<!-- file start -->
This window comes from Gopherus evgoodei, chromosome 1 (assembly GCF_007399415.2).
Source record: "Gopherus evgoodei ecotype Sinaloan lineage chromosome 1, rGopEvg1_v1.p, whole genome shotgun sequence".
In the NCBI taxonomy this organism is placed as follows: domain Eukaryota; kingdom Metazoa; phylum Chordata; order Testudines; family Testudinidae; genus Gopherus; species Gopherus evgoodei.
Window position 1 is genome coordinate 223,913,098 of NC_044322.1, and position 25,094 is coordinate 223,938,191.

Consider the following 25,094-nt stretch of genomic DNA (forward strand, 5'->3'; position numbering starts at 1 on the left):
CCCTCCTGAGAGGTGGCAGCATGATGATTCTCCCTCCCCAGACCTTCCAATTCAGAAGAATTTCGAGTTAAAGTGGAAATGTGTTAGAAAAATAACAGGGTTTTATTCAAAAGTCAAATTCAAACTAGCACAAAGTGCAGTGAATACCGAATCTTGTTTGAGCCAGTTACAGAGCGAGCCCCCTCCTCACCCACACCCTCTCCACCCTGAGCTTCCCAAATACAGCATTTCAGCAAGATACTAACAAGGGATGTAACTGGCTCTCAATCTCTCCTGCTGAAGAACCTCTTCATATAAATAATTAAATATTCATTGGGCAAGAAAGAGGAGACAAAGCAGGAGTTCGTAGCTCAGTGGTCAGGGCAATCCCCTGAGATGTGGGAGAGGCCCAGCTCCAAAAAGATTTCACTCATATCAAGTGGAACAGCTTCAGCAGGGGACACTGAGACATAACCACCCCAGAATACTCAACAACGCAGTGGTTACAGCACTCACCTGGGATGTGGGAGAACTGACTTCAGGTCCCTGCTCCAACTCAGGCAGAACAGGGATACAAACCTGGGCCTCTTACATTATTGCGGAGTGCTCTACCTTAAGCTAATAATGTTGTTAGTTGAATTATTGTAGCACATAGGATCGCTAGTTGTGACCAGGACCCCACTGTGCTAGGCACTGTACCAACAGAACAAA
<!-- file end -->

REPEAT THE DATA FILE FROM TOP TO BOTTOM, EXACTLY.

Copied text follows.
This window comes from Gopherus evgoodei, chromosome 1 (assembly GCF_007399415.2).
Source record: "Gopherus evgoodei ecotype Sinaloan lineage chromosome 1, rGopEvg1_v1.p, whole genome shotgun sequence".
In the NCBI taxonomy this organism is placed as follows: domain Eukaryota; kingdom Metazoa; phylum Chordata; order Testudines; family Testudinidae; genus Gopherus; species Gopherus evgoodei.
Window position 1 is genome coordinate 223,913,098 of NC_044322.1, and position 25,094 is coordinate 223,938,191.

Consider the following 25,094-nt stretch of genomic DNA (forward strand, 5'->3'; position numbering starts at 1 on the left):
CCCTCCTGAGAGGTGGCAGCATGATGATTCTCCCTCCCCAGACCTTCCAATTCAGAAGAATTTCGAGTTAAAGTGGAAATGTGTTAGAAAAATAACAGGGTTTTATTCAAAAGTCAAATTCAAACTAGCACAAAGTGCAGTGAATACCGAATCTTGTTTGAGCCAGTTACAGAGCGAGCCCCCTCCTCACCCACACCCTCTCCACCCTGAGCTTCCCAAATACAGCATTTCAGCAAGATACTAACAAGGGATGTAACTGGCTCTCAATCTCTCCTGCTGAAGAACCTCTTCATATAAATAATTAAATATTCATTGGGCAAGAAAGAGGAGACAAAGCAGGAGTTCGTAGCTCAGTGGTCAGGGCAATCCCCTGAGATGTGGGAGAGGCCCAGCTCCAAAAAGATTTCACTCATATCAAGTGGAACAGCTTCAGCAGGGGACACTGAGACATAACCACCCCAGAATACTCAACAACGCAGTGGTTACAGCACTCACCTGGGATGTGGGAGAACTGACTTCAGGTCCCTGCTCCAACTCAGGCAGAACAGGGATACAAACCTGGGCCTCTTACATTATTGCGGAGTGCTCTACCTTAAGCTAATAATGTTGTTAGTTGAATTATTGTAGCACATAGGATCGCTAGTTGTGACCAGGACCCCACTGTGCTAGGCACTGTACCAACAGAACAAA